NEW MEMBER OF CONGRESS: Meet Jackie Speier, a Democrat from California's 12th District. A former state senator, she surpassed 50 percent in Tuesday's special election against four opponents and won outright the special election to succeed Rep. Tom Lantos (D), the chairman of the House International Relations Committee who died in February.

 

This was Speier's second bid for the seat. In an earlier life she was a top aide to a Lantos predecessor, Rep. Leo Ryan; she was with Ryan in Guyana in 1978, investigating reports that a cult leader, Jim Jones, had been holding followers against their will. Ryan and four others were murdered by cult members at the country's airstrip; Speier was seriously wounded. This occurred just hours before Jones and 912 of his followers died in a mass murder-suicide. Speier ran in the special election following Ryan's death but finished behind two other Democrats. With her win on Tuesday, the House is now 234 D, 198 R, three vacant.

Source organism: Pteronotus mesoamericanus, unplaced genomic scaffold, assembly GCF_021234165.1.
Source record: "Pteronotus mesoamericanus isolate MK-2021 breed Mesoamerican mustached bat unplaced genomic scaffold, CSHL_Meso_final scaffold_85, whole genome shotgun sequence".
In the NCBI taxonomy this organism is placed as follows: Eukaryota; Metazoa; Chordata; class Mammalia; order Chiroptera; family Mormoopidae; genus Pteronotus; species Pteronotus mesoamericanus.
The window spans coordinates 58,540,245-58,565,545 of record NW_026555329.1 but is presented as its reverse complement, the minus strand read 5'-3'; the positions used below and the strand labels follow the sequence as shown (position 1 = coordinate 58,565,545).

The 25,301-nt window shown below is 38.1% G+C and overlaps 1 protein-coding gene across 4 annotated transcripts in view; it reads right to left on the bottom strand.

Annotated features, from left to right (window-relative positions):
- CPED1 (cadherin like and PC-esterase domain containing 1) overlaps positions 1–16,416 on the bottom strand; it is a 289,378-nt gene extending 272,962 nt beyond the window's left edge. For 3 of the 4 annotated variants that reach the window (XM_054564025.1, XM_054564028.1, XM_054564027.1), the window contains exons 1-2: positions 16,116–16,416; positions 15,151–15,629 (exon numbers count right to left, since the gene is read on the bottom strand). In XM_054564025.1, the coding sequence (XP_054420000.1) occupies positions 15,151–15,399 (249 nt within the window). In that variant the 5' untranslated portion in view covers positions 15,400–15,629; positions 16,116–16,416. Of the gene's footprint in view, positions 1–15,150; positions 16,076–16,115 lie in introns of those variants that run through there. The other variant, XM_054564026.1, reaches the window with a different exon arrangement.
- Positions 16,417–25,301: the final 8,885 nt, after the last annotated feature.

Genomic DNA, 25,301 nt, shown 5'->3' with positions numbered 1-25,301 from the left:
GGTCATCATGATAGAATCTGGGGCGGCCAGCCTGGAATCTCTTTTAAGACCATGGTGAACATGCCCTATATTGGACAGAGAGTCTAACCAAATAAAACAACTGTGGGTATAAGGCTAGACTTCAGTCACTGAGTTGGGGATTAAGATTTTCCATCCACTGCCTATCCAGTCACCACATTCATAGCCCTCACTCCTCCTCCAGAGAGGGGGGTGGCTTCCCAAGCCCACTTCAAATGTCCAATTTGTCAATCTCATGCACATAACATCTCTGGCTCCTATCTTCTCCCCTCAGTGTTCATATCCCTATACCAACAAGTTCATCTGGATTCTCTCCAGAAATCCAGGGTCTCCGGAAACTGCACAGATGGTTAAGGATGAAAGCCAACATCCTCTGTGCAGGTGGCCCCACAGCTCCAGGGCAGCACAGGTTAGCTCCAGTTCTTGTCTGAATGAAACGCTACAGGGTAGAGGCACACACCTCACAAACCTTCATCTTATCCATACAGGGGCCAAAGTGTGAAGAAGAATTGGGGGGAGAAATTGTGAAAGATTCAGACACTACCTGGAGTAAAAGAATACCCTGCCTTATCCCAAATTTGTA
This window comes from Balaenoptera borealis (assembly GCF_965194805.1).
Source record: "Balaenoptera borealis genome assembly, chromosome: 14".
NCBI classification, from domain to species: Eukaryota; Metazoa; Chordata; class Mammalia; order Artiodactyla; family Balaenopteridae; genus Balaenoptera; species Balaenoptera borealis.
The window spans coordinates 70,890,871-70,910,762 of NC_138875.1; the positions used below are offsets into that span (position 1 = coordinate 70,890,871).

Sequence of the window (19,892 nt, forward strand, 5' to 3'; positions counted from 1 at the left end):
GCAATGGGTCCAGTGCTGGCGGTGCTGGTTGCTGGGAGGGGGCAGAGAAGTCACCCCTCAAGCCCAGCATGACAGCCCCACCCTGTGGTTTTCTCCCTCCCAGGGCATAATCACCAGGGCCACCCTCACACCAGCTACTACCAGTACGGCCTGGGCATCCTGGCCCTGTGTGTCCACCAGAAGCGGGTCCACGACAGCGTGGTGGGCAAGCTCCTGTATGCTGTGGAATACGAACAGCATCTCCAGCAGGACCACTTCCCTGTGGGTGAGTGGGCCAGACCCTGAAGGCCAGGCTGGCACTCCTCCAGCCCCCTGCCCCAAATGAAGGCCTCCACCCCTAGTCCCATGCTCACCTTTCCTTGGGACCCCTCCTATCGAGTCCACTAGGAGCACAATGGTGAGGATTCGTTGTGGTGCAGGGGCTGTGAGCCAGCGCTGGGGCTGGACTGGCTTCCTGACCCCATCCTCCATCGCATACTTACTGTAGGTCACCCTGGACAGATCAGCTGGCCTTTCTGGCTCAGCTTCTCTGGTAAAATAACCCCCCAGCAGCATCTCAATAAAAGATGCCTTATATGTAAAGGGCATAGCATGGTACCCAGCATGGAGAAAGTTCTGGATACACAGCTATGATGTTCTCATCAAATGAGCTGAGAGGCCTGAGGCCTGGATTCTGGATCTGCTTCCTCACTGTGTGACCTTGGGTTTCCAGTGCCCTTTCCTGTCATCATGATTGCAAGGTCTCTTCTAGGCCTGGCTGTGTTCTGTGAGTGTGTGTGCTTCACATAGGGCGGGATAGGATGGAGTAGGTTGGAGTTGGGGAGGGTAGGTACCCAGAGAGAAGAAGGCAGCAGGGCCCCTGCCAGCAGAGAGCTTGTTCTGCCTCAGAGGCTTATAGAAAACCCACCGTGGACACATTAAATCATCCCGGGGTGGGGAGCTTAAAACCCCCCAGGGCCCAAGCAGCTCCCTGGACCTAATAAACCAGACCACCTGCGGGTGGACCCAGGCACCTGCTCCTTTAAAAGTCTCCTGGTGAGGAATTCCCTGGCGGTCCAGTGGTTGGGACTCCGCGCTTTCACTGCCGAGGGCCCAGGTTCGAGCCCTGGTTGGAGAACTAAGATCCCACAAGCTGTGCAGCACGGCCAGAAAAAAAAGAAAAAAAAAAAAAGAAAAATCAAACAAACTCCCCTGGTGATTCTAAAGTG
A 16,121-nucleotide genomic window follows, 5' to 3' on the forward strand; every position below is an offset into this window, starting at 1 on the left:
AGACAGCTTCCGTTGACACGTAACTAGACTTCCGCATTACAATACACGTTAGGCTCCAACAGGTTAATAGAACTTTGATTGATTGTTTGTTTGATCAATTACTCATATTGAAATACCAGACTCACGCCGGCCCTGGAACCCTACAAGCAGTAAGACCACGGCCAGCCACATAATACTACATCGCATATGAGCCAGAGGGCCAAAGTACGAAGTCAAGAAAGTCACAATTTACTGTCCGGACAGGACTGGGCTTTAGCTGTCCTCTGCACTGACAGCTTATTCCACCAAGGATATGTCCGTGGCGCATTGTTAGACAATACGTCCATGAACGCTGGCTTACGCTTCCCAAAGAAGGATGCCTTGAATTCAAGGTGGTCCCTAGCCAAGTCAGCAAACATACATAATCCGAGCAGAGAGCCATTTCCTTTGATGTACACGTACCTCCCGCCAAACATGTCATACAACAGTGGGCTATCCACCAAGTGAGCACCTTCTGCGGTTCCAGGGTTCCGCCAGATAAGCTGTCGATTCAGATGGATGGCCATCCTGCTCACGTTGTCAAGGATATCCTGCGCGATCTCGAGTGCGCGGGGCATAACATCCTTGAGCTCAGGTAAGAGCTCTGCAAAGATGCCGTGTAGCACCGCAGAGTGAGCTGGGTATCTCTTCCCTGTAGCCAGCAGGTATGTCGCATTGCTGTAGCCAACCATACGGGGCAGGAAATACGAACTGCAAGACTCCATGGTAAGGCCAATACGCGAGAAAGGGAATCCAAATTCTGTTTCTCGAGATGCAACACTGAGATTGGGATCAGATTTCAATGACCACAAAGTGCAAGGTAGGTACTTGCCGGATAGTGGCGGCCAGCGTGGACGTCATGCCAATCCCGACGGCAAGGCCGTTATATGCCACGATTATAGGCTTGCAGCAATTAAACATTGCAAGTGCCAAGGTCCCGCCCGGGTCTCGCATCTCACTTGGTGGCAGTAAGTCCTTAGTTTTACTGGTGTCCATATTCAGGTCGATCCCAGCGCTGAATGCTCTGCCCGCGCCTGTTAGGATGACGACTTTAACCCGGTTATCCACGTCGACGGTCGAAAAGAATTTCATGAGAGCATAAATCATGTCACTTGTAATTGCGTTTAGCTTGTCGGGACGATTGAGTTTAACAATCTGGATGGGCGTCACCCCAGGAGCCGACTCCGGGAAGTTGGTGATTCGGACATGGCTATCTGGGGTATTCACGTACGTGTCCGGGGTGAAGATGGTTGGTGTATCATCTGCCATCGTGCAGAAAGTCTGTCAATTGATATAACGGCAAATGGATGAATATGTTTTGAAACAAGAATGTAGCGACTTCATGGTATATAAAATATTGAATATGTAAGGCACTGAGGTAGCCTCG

OPEN HOUSE SEATS: We're going to wait a bit before officially adding one more member who appears to be leaving the House. Rep. Rob Andrews (D-NJ) has announced he is giving up his seat to challenge Sen. Frank Lautenberg in the June 3 Democratic primary. But there is tremendous pressure on Andrews to bow out of the Senate contest, and so we'll see if he backs off (though he insists he will not). Andrews' case against Lautenberg, presumably, is about the need for a fresh face; the senator is 84 years old. The last New Jersey senator to be ousted in a primary? Republican Clifford Case, in 1978, to conservative challenger Jeffrey Bell. Bell, in turn, lost to Democrat Bill Bradley in the general election. And the GOP hasn't won a Senate race in the Garden State since.